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é | Fito Blanko

éxclusive interview with Fito Blanko

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Fito Blanko was born Roberto E. Testa in Colon, Panama and at a young age his family immigrated to Ontario, Canada, where he grew up. He went to John Cabot Catholic Secondary School and by the age of 14, he started writing lyrics in English and Spanish.

Fito Blanko

Fito Blanko has become a household name across Canada, and the contagious mix of rhythm and personality has slowly made way into countless households in the United States. At the prime age of 27, Fito has established himself as a solo artist and this is only the beginning of his professional career.

Fito’s first album, “Higher Level” (2004), launched his career in the Latin market. At the young age of 19, Fito was already being featured in magazines such as Urban Latino, Billboard Magazine, and was voted “ the newest Latin sensation” in People (en Espanol) Magazine” in 2005. Fito was also making appearances on television Channels such as Mun2, MTV, HTV, Much Music and received awards for his talent: the Latin Industry Award for “Best Solo Artist” and the Canadian Urban Music Award for “Global Rhythms, International Recording Artist”.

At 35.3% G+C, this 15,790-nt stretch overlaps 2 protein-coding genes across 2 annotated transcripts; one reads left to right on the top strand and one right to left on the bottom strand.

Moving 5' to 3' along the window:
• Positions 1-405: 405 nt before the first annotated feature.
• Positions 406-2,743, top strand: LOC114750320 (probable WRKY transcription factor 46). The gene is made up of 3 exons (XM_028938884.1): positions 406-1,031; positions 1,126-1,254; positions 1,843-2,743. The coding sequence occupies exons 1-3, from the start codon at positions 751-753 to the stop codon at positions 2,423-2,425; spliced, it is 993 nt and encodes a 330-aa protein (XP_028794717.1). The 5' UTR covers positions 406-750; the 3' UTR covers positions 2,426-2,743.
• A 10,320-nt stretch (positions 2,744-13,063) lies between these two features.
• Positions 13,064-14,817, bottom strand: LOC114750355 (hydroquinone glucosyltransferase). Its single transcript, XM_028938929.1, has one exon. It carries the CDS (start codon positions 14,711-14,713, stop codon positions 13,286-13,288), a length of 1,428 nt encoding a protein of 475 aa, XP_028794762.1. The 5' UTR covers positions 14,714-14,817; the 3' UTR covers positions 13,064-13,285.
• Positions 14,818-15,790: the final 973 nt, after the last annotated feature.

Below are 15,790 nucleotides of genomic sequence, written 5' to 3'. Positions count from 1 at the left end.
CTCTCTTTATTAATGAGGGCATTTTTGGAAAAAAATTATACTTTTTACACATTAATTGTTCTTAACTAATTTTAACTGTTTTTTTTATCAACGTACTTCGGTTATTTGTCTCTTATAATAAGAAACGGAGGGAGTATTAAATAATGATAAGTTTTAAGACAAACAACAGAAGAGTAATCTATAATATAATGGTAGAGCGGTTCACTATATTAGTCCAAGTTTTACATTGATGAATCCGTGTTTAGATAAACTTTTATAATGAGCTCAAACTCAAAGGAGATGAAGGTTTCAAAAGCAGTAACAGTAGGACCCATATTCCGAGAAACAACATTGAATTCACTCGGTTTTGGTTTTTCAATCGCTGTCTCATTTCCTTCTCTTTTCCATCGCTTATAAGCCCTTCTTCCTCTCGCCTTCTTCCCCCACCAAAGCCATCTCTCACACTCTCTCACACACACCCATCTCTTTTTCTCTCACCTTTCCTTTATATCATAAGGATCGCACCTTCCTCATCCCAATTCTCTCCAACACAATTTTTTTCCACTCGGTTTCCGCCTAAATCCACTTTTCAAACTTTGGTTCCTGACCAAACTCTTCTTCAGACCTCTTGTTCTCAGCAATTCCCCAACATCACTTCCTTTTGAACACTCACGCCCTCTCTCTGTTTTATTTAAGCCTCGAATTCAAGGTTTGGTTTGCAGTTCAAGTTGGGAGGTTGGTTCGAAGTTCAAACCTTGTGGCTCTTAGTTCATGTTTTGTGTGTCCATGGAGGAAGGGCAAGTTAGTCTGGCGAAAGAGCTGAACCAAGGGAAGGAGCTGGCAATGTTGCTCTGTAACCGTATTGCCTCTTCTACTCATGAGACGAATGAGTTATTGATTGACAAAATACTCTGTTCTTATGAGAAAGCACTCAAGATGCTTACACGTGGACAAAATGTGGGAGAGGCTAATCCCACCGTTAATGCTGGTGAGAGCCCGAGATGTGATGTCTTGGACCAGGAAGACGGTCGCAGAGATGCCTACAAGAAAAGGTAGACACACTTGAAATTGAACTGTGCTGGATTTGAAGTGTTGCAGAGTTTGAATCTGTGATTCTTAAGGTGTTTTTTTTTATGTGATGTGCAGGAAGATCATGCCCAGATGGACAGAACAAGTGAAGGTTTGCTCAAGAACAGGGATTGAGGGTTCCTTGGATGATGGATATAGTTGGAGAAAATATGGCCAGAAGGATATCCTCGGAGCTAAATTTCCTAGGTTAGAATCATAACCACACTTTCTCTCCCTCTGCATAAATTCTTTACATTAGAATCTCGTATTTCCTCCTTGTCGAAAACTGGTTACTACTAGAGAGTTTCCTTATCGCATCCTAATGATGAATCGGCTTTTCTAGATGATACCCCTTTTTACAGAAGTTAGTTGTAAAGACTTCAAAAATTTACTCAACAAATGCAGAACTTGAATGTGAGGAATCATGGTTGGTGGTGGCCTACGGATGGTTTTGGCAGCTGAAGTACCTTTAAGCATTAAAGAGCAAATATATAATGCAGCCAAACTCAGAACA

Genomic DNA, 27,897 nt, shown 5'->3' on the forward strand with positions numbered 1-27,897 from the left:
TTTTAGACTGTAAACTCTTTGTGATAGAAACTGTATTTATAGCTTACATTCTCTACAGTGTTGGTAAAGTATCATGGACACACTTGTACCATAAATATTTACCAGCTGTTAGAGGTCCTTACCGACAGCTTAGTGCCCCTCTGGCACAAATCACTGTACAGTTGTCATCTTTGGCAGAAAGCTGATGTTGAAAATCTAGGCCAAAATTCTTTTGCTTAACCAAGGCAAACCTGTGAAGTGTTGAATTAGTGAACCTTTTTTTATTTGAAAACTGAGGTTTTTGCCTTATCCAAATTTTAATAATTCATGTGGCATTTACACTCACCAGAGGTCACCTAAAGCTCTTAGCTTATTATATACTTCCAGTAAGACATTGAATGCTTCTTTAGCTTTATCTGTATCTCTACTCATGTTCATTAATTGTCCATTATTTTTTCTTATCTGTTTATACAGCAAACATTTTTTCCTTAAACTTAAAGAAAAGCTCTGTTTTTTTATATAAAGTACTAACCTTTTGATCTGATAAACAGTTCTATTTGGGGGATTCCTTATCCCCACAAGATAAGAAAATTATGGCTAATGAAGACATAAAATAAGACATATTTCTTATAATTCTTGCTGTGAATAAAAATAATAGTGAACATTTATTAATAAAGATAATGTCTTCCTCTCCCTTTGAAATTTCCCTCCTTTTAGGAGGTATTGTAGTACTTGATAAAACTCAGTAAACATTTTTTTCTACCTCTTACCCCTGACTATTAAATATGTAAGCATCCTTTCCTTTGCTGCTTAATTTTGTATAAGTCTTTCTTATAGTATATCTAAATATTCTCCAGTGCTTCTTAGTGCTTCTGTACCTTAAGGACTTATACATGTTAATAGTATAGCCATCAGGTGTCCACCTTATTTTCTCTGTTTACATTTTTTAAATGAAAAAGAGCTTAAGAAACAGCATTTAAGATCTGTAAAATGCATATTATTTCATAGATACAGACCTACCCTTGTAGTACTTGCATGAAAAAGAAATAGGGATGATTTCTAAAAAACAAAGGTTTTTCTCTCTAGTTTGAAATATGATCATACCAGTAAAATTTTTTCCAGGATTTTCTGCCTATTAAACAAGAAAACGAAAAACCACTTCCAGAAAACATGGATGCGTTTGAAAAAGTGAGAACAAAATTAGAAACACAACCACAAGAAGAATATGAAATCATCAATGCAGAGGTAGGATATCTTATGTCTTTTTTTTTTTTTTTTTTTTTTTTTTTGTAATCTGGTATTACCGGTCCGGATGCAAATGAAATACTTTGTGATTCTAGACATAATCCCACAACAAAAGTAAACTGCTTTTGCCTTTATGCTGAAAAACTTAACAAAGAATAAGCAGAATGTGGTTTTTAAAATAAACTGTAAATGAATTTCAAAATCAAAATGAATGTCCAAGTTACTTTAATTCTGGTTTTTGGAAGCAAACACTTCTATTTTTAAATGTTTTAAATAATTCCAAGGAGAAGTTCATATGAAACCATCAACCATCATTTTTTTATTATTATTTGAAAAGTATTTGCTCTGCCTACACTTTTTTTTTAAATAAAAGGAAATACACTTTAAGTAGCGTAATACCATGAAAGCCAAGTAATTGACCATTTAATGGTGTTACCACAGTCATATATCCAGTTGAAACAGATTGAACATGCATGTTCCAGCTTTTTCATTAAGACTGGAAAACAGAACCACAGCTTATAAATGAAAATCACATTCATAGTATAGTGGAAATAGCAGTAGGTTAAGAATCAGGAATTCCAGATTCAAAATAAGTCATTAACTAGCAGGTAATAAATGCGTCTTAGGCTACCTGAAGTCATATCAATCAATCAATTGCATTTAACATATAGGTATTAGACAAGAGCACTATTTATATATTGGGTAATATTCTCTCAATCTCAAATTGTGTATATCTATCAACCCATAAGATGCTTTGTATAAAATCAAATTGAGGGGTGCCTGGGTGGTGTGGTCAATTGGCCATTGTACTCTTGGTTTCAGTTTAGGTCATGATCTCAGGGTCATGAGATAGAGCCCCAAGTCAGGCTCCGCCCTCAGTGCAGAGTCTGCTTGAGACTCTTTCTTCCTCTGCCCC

Since the release of his first album, Fito has been on the move. In 2006, Fito traveled to Trinidad and recorded the track “Pretty Girl” with Soca/Chutney superstar “The Hitman”. This track became a #1 hit single at Carnival in Trinidad in 2007 winning him an Award for Best Chutney Soca Song of the Year at the annual Soca Awards in Trinidad . His continued success had no end as Luny Tunes’ Protégée, El Rookie, then featured Fito on the official remix to his hit “No Te Quiere” and he then jumped on the remix “Corran” by Trebol Clan featuring Franco El Gorila. In addition, Fito integrated his stylistic lyrical rhythm on Rochester’s single “Pull Up” which also featured renowned Canadian artist Kardinall Offishall. Finally, and most notably, Fito collaborated with Daryl Riley and Grammy award winning Reggae artist Beenie Man in the hit single “Tear it up”. The America’s (North, Central, and South) and the Caribbean were all demanding this hot, young, talent. Fito began touring top cities, and has made his way across every major city in Canada.

The single Produced by Sensei Musica called “Mambo” features one of the hottest talents in the music business today “Drake. After recording the single Drake was quote saying “you’re better than a lot of the guys out there doing it,” he told him. “So do it.”

His second single “Whine on You” features Omari Ferrari has charted on Canadian Charts and the Official Video is on rotation on MUCH MUSIC across the country.

In 2011 Fito Blanko released “VIP” featuring one of the hottest Latino artists to date, Fuego. With a National radio and marketing campaign in full stride in 2011, this song has introduced Fito Blanko to the US market like no other.
VIP charted on 3 US Latin Billboards: Latin Rhythm, Tropical Latin, and Latin Pop.